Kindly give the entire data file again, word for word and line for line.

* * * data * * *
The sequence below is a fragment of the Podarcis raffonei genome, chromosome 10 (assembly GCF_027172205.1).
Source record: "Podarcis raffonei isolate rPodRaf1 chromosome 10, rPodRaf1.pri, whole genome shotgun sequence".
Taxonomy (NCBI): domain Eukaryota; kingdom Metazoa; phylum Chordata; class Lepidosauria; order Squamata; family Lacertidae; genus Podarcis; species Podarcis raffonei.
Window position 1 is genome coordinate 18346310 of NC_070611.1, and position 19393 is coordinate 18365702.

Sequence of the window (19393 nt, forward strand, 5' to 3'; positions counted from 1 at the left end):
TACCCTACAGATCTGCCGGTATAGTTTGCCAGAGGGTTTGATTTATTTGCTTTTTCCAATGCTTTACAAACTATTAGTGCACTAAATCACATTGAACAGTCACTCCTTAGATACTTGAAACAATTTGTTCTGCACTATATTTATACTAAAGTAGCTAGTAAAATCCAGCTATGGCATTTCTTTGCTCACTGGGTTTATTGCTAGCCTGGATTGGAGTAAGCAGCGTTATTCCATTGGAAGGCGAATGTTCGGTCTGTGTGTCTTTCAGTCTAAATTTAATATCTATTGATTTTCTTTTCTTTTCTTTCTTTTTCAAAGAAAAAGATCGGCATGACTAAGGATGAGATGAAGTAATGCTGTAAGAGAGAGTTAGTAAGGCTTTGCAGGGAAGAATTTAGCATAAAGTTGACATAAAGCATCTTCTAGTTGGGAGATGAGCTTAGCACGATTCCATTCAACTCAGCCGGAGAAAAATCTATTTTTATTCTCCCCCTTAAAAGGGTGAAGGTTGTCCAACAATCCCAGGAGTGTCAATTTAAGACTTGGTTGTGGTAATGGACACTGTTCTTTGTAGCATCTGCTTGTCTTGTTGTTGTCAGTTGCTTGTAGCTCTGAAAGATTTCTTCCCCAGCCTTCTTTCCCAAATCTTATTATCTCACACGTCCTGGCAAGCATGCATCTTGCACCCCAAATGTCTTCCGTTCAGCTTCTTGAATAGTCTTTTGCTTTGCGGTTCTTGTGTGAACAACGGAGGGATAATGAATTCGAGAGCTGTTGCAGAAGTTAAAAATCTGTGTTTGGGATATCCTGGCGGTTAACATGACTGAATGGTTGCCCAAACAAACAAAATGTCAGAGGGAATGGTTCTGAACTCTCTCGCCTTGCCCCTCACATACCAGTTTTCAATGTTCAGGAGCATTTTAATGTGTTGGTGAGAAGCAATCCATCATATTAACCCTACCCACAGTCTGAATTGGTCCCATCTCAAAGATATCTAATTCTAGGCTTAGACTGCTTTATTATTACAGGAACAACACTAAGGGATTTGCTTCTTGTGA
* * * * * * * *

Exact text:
The sequence below is a fragment of the Podarcis raffonei genome, chromosome 10 (assembly GCF_027172205.1).
Source record: "Podarcis raffonei isolate rPodRaf1 chromosome 10, rPodRaf1.pri, whole genome shotgun sequence".
Taxonomy (NCBI): domain Eukaryota; kingdom Metazoa; phylum Chordata; class Lepidosauria; order Squamata; family Lacertidae; genus Podarcis; species Podarcis raffonei.
Window position 1 is genome coordinate 18346310 of NC_070611.1, and position 19393 is coordinate 18365702.

Sequence of the window (19393 nt, forward strand, 5' to 3'; positions counted from 1 at the left end):
TACCCTACAGATCTGCCGGTATAGTTTGCCAGAGGGTTTGATTTATTTGCTTTTTCCAATGCTTTACAAACTATTAGTGCACTAAATCACATTGAACAGTCACTCCTTAGATACTTGAAACAATTTGTTCTGCACTATATTTATACTAAAGTAGCTAGTAAAATCCAGCTATGGCATTTCTTTGCTCACTGGGTTTATTGCTAGCCTGGATTGGAGTAAGCAGCGTTATTCCATTGGAAGGCGAATGTTCGGTCTGTGTGTCTTTCAGTCTAAATTTAATATCTATTGATTTTCTTTTCTTTTCTTTCTTTTTCAAAGAAAAAGATCGGCATGACTAAGGATGAGATGAAGTAATGCTGTAAGAGAGAGTTAGTAAGGCTTTGCAGGGAAGAATTTAGCATAAAGTTGACATAAAGCATCTTCTAGTTGGGAGATGAGCTTAGCACGATTCCATTCAACTCAGCCGGAGAAAAATCTATTTTTATTCTCCCCCTTAAAAGGGTGAAGGTTGTCCAACAATCCCAGGAGTGTCAATTTAAGACTTGGTTGTGGTAATGGACACTGTTCTTTGTAGCATCTGCTTGTCTTGTTGTTGTCAGTTGCTTGTAGCTCTGAAAGATTTCTTCCCCAGCCTTCTTTCCCAAATCTTATTATCTCACACGTCCTGGCAAGCATGCATCTTGCACCCCAAATGTCTTCCGTTCAGCTTCTTGAATAGTCTTTTGCTTTGCGGTTCTTGTGTGAACAACGGAGGGATAATGAATTCGAGAGCTGTTGCAGAAGTTAAAAATCTGTGTTTGGGATATCCTGGCGGTTAACATGACTGAATGGTTGCCCAAACAAACAAAATGTCAGAGGGAATGGTTCTGAACTCTCTCGCCTTGCCCCTCACATACCAGTTTTCAATGTTCAGGAGCATTTTAATGTGTTGGTGAGAAGCAATCCATCATATTAACCCTACCCACAGTCTGAATTGGTCCCATCTCAAAGATATCTAATTCTAGGCTTAGACTGCTTTATTATTACAGGAACAACACTAAGGGATTTGCTTCTTGTGA